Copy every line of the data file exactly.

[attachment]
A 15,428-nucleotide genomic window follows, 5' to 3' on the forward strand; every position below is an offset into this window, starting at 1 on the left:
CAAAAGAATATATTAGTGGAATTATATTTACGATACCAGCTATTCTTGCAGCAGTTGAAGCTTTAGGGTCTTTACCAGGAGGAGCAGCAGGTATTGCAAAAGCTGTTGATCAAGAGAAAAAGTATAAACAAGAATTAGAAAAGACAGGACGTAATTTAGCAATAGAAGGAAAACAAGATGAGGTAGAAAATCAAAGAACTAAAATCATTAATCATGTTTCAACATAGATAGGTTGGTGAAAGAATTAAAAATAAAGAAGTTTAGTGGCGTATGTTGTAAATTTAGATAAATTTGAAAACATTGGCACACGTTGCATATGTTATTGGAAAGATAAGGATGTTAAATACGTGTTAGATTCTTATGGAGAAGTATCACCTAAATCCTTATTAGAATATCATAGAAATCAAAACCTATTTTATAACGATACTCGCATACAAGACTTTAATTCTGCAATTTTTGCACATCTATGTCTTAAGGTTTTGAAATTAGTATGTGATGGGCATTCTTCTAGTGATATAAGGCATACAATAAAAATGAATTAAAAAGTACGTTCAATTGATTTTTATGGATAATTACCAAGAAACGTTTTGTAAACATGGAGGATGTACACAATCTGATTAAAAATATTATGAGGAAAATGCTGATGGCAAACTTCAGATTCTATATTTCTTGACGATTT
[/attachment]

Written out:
A 15,428-nucleotide genomic window follows, 5' to 3' on the forward strand; every position below is an offset into this window, starting at 1 on the left:
CAAAAGAATATATTAGTGGAATTATATTTACGATACCAGCTATTCTTGCAGCAGTTGAAGCTTTAGGGTCTTTACCAGGAGGAGCAGCAGGTATTGCAAAAGCTGTTGATCAAGAGAAAAAGTATAAACAAGAATTAGAAAAGACAGGACGTAATTTAGCAATAGAAGGAAAACAAGATGAGGTAGAAAATCAAAGAACTAAAATCATTAATCATGTTTCAACATAGATAGGTTGGTGAAAGAATTAAAAATAAAGAAGTTTAGTGGCGTATGTTGTAAATTTAGATAAATTTGAAAACATTGGCACACGTTGCATATGTTATTGGAAAGATAAGGATGTTAAATACGTGTTAGATTCTTATGGAGAAGTATCACCTAAATCCTTATTAGAATATCATAGAAATCAAAACCTATTTTATAACGATACTCGCATACAAGACTTTAATTCTGCAATTTTTGCACATCTATGTCTTAAGGTTTTGAAATTAGTATGTGATGGGCATTCTTCTAGTGATATAAGGCATACAATAAAAATGAATTAAAAAGTACGTTCAATTGATTTTTATGGATAATTACCAAGAAACGTTTTGTAAACATGGAGGATGTACACAATCTGATTAAAAATATTATGAGGAAAATGCTGATGGCAAACTTCAGATTCTATATTTCTTGACGATTT